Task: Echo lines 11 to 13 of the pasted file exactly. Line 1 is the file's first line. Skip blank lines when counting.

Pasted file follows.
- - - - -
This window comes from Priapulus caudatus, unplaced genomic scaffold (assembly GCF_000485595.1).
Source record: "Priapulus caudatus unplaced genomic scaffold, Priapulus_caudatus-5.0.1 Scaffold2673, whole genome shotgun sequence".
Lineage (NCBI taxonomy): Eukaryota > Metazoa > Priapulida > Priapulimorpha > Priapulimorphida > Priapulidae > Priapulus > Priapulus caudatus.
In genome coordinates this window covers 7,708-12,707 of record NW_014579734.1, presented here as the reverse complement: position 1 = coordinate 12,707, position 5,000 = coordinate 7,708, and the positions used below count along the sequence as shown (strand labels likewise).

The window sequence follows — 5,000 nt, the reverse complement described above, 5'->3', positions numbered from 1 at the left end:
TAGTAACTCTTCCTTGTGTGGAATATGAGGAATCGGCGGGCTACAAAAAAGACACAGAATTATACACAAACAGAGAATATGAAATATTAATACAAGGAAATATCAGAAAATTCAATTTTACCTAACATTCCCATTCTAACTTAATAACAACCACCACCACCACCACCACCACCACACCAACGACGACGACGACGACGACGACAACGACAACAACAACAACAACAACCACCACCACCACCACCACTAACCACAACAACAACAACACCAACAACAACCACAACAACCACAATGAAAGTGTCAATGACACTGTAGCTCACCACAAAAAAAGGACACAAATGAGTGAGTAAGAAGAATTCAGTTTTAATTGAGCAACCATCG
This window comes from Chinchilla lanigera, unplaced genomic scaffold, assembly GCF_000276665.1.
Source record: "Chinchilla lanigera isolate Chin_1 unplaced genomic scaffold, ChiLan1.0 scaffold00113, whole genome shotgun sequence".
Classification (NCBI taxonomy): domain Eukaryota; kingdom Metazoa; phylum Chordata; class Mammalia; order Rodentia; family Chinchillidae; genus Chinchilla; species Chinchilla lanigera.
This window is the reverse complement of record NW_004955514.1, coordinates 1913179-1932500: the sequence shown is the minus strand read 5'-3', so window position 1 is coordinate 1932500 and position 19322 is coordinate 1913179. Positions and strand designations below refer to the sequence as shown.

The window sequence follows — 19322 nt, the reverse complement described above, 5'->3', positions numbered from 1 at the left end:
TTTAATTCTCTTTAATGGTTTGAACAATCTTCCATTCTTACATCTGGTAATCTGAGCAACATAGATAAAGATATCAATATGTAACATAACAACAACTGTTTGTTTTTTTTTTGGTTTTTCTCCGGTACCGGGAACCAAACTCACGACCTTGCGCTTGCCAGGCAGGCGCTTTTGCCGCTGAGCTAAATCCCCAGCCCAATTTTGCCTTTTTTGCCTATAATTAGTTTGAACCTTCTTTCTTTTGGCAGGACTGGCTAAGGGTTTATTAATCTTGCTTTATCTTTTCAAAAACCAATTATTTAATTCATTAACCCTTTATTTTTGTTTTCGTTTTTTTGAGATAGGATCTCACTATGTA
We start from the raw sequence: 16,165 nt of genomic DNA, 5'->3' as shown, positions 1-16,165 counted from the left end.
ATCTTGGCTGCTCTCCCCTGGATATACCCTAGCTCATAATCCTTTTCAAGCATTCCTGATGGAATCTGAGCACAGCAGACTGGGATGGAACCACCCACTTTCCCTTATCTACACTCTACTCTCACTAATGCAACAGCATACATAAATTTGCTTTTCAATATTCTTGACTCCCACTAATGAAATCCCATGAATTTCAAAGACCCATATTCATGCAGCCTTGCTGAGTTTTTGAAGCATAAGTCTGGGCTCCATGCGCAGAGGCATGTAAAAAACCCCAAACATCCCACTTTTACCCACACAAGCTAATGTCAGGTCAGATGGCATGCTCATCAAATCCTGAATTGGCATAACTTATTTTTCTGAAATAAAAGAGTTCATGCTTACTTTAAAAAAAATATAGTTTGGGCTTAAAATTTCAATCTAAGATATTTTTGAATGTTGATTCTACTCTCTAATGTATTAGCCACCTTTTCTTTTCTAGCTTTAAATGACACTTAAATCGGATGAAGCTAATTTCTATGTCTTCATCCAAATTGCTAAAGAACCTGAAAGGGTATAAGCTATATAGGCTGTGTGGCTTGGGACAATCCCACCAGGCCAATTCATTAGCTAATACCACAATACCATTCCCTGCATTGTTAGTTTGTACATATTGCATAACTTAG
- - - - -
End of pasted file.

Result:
The window sequence follows — 19322 nt, the reverse complement described above, 5'->3', positions numbered from 1 at the left end:
TTTAATTCTCTTTAATGGTTTGAACAATCTTCCATTCTTACATCTGGTAATCTGAGCAACATAGATAAAGATATCAATATGTAACATAACAACAACTGTTTGTTTTTTTTTTGGTTTTTCTCCGGTACCGGGAACCAAACTCACGACCTTGCGCTTGCCAGGCAGGCGCTTTTGCCGCTGAGCTAAATCCCCAGCCCAATTTTGCCTTTTTTGCCTATAATTAGTTTGAACCTTCTTTCTTTTGGCAGGACTGGCTAAGGGTTTATTAATCTTGCTTTATCTTTTCAAAAACCAATTATTTAATTCATTAACCCTTTATTTTTGTTTTCGTTTTTTTGAGATAGGATCTCACTATGTA
We start from the raw sequence: 16,165 nt of genomic DNA, 5'->3' as shown, positions 1-16,165 counted from the left end.